Despite rampant commercial success, having a stock price of
over 700 dollars, the wildly successful top internet search engine,
possibly the top free email
service, a new cell phone
OS, and a constant stream
of new services
that equate to internet market domination, Google has never seemed quite as
evil as some big
companies. The company has always preached a strongly altruistic
philosophy. Its goal is to "to organize the world's information and
make it universally accessible and useful" and its often used slogan is
"Don't be evil".
Now Google is looking to not just avoid being evil, but possibly do something
really helpful for mankind. Google has launched
an initiative called RE<C, which stands for Renewable Energy Cheaper
than Coal. The plan looks to eliminate worldwide reliance on dwindling
fossil fuel supplies by developing renewable resource technologies to the point
where they are cheaper than traditional fossil fuel power.
Google is looking to give consumers and businesses a good reason to ditch oil
and coal for renewable energy.
Google has a personal interest in energy as its data centers use a lot of it and
millions of users spend countless watts of computer power, finding sites via
Google's search engine.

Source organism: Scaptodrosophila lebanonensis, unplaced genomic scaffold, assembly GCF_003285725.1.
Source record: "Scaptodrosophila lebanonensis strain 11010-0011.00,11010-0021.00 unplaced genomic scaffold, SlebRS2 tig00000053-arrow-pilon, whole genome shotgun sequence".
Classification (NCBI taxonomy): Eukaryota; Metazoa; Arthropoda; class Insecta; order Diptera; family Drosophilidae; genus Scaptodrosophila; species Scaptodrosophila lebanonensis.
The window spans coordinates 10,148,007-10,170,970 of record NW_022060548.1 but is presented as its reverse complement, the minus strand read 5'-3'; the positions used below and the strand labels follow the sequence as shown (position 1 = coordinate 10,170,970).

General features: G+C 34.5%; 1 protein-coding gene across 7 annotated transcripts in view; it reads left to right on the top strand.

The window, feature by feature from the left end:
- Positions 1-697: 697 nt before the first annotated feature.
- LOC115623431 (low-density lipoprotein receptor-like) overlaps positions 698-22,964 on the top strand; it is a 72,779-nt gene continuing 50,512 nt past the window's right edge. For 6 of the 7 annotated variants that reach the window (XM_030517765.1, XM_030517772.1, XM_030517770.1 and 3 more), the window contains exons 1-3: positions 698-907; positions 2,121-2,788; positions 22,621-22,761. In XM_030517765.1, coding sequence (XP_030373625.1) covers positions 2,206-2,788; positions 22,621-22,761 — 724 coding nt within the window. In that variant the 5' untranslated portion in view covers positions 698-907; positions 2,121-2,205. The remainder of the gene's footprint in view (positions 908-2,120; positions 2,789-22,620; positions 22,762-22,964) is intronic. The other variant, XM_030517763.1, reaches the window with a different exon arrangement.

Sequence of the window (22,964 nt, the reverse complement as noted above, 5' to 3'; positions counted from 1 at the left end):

Its initial investment efforts will be in advanced solar thermal power, wind
power technologies, and enhanced geothermal systems. Google notes,
though, that it will also actively pursue any other breakthrough sources of
Google has not disclosed exactly how much it will invest into the new venture,
but it has announced its first project -- to build 1 gigawatt of renewable
energy capacity (enough power to power San Francisco) -- is cheaper than the
generation costs from coal. Google is looking to hire top engineers and
researchers to aid in this project. Much of the funding for the
initiative will go to this Google driven project.
Additional funding for the initiative will be channeled in the form of
strategic grants and investments into organizations and individuals who are
developing cheap renewable power. Companies, R&D laboratories,
and universities all have a shot at the money.
So far Google has targeted two firms. The first is eSolar
Inc. (PDF) who specializes in solar-thermal power. This company is
highly regarded by Google as breaking new ground in providing utility scale,
cheap solar power.
The second sponsored company is Makani
Power Inc. (PDF). This company has the (literally) lofty goal of
collecting high altitude wind energy. According to the company, if only a
fraction of this energy, high altitude air streams driven by solar radiation,
could be captured it would easily provide for all the worlds current power
Google is joining the push for carbon neutrality, which aside from lower carbon
emissions, also lowers a broad array of other industrial pollution by lowering
Google has stated that it is extremely committed to a green vision of the
These moves follow other do-good projects from Google, seeking to advance
mankind, including a trans-Pacific
cable-line and a 30m USD moon
challenge. This initiative is by far Google's largest and most
ambitious project of this kind, though. It should be interesting to see
how the power of this giant can affect the energy industry. Google is not
the only brainy organization looking to help solve energy woes, though -- The
University of Oxford just released a significant plan on how to both cut energy usage
and save money.